Sue Ellspermann is Leading by Example
Writer / Kara Reibel
We teach what we’ve been taught. We help others in the manner that we have experienced. Sue Ellspermann shares her mentors and those who have impacted her life along with her plans for leadership of Indiana’s largest public postsecondary institution and the largest singly-accredited statewide community college system in the entire country.
The new President of Ivy Tech Community College, Sue Ellspermann hails from the beautiful town of Ferdinand where she’s lived since the age of 2. One of six children, Sue and her two sisters worked in their father’s small jewelry store after school and on weekends through high school.
While studying industrial engineering at Purdue, Sue’s keen interest in unstructured problem-solving and strategic planning began. While working for Frito Lay in Dallas, she met Dr. Min Basadur, a thought leader in the applied creativity realm of corporate innovation.
“Dr. Basadur became not only a mentor, but after leaving Frito Lay, I joined him as a consultant on a colleague level,” shares Sue. Basadur was the founder of the process she used, and it was his research that provided the foundation Sue expanded upon through her own consultation experience.
While Sue was building her consultancy business, another key mentor was Kathy Kleindorfer. “Kathy was an excellent leader,” says Sue. “She emphasized the importance of under-promising and over-delivering.”
Sue’s first big client was Kimball International. Jim Thyen, CEO of Kimball International, had a leadership style that Sue admired. “He always did the right thing, even if that meant lowering profits in lieu of laying off workers,” states Sue of Thyen. “He took care of people and was not overly focused on the profit motive.” Later, Thyen would serve as a friend and trusted advisor while Sue was making the decision to run for State Representative.
After 20 years of consulting and strategic planning, Sue founded and served as Director of the Center for Applied Research and Economic Development at the University of Southern Indiana. Shortly after leaving this position, Sue received a call from then-Congressman Pence to be his Lt. Governor.
“My spiritual director is Sister Kathy Huber (member of the Huber Winery family) and a Prioress with St. Benedict’s Monastery in Ferdinand,” shares Sue, who confided only in Sister Kathy, aside from her husband, Jim, about the upcoming Lt. Governor run for office. The St. Benedict rules consist of community, prayer, hospitality and work. “Sister Kathy helps me to remain grounded.”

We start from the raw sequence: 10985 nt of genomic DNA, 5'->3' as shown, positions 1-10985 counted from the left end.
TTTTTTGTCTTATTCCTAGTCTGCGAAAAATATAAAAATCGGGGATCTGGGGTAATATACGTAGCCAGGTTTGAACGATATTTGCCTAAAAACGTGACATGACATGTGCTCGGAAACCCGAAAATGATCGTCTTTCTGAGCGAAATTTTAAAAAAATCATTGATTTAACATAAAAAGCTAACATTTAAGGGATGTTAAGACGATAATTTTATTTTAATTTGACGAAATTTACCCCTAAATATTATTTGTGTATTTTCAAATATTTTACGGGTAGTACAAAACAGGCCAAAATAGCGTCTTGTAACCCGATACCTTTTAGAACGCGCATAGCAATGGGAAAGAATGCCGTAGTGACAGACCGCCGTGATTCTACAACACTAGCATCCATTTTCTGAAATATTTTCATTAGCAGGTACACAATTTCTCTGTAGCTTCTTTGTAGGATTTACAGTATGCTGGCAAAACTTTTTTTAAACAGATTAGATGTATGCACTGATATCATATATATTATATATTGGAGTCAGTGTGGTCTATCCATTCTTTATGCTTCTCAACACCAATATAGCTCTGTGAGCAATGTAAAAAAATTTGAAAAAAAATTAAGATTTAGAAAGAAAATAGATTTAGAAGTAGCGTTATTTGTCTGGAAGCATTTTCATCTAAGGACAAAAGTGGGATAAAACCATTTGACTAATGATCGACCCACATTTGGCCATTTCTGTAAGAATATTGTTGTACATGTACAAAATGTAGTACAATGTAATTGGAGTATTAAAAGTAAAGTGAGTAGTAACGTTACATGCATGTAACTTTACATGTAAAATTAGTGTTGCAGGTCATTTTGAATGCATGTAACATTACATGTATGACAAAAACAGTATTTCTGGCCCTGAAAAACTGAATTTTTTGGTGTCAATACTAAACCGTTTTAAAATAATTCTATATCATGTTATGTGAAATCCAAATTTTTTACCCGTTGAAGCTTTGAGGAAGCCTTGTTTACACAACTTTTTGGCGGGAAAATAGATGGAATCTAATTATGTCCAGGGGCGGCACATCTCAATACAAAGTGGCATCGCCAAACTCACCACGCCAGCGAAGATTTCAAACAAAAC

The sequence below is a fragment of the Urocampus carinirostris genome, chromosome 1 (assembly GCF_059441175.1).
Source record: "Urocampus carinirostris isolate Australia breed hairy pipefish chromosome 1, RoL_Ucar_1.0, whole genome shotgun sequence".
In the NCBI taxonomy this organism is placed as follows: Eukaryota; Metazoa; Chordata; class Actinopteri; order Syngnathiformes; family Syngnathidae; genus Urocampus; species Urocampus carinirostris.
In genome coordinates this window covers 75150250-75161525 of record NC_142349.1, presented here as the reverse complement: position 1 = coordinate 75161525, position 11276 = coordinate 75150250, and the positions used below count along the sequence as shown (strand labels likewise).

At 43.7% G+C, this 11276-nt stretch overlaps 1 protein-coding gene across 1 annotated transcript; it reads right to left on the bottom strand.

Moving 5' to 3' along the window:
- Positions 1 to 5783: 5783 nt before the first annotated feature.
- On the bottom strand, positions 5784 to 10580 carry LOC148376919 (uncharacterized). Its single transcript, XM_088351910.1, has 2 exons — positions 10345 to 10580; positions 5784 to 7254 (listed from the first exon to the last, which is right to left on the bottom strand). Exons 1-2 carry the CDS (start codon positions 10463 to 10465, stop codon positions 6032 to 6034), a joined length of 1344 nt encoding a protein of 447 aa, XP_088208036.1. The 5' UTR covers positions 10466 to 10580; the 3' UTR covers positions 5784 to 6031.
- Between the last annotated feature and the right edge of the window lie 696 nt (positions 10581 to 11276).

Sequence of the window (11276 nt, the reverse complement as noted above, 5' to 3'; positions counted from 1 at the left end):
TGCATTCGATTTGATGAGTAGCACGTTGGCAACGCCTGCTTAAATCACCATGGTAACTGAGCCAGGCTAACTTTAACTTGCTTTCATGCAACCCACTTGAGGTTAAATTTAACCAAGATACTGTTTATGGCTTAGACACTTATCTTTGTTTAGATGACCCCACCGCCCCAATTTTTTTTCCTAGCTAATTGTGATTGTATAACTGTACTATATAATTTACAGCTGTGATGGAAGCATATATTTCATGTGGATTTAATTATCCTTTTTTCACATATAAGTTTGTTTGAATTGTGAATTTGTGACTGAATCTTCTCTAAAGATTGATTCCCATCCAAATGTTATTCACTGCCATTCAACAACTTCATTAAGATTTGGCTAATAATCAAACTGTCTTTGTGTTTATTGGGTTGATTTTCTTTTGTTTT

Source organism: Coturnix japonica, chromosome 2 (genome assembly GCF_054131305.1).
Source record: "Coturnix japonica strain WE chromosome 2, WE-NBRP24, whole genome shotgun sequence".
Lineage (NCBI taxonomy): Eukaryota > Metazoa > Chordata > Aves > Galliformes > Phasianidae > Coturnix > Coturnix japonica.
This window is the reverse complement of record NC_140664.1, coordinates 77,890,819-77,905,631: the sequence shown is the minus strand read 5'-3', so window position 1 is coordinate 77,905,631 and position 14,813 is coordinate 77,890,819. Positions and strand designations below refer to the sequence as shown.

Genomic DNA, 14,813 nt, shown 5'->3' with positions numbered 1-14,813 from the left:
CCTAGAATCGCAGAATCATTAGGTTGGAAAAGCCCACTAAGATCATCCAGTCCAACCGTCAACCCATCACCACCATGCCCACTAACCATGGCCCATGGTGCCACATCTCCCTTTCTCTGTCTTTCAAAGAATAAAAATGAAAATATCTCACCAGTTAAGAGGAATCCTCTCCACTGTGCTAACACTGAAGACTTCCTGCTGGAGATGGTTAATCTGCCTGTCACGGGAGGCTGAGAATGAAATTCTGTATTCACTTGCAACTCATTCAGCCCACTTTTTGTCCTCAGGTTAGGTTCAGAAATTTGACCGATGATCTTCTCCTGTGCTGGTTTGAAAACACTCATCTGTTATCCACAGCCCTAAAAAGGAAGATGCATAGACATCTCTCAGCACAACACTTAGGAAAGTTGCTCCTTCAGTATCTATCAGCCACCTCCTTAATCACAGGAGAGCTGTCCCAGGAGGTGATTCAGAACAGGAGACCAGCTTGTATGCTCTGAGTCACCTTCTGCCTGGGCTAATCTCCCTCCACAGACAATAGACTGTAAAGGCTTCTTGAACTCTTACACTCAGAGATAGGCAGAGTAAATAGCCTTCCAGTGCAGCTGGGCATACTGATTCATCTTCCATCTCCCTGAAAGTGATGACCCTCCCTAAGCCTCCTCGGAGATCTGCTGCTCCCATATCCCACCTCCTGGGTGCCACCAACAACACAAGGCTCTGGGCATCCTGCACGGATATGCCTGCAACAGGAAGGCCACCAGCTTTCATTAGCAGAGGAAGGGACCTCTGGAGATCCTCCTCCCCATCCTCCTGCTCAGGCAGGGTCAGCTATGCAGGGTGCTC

While serving as Lt. Governor, Sue became involved with the Indiana Conference for Women. Now as a member of their Advisory Committee, Sue continues to promote the conference across the state.
Conference co-founder Billie Dragoo served on an Indiana Bicentennial committee with Sue for “Big Ideas,” which not only celebrates Indiana, but it provides a strong vision looking forward to our next 100 years of statehood. The full reveal of this plan will be announced in September.
“I am beyond excited that one of my initiatives for women was considered,” says Dragoo, who recently attended The Global Entrepreneurship Summit with President Obama and other international business leaders.
“Billie is an amazing leader and role model,” says Sue of Dragoo, who also serves as CEO of RepuCare. “I feel very strongly that the Indiana Conference for Women is an excellent opportunity for women to network and get inspired to do more.”
Speaking of doing more, as President of Ivy Tech, Sue brings with her a powerful agenda designed to facilitate success for their students. As Lt. Governor, she served as Vice Chair of the Indiana Career Council, which focuses on aligning education with workforce needs. The committee set the goal of 60 percent of our Hoosier workforce having postsecondary credentials/degrees by 2025. This means an additional one million Hoosiers need to skill up, and the bulk of those degrees will come from community colleges, such as Ivy Tech. Currently, there are 20,000 graduates with certificates and/or associate degrees from Ivy Tech Community College each year. That number needs to more than double to meet the goal.
Sue intimately understands the needed flexibility with earning degrees. It took her eight years of commuting to Louisville from Evansville to complete her doctorate in industrial engineering. A high level of patience and persistence, along with family support, carried her through.
The importance of increasing flexibility for degree completion, accompanied with courses that assist with skilling up our workforce such as Ivy Tech’s partnership with Eleven Fifty Academy, are a few ways Ivy Tech is working to elevate the graduation rate for their students.
“There will be one million tech jobs in 2020,” says Eleven Fifty Academy President John Qualls. “The number is staggering, and the opportunity is there for students to enroll in coding classes. The partnership with Ivy Tech opens the door for students to reach their potential and bridge this gap.”
At various growth stages of Sue’s life, she has had the pleasure of being around inspiring mentors. She believes strongly in giving back and in being a mentor to others. Before leaving office as Lt. Governor, Sue left a legacy by being a part of many amazing programs. She is walking into leadership with Ivy Tech Community College with the skill set to create, perhaps, her most meaningful impact.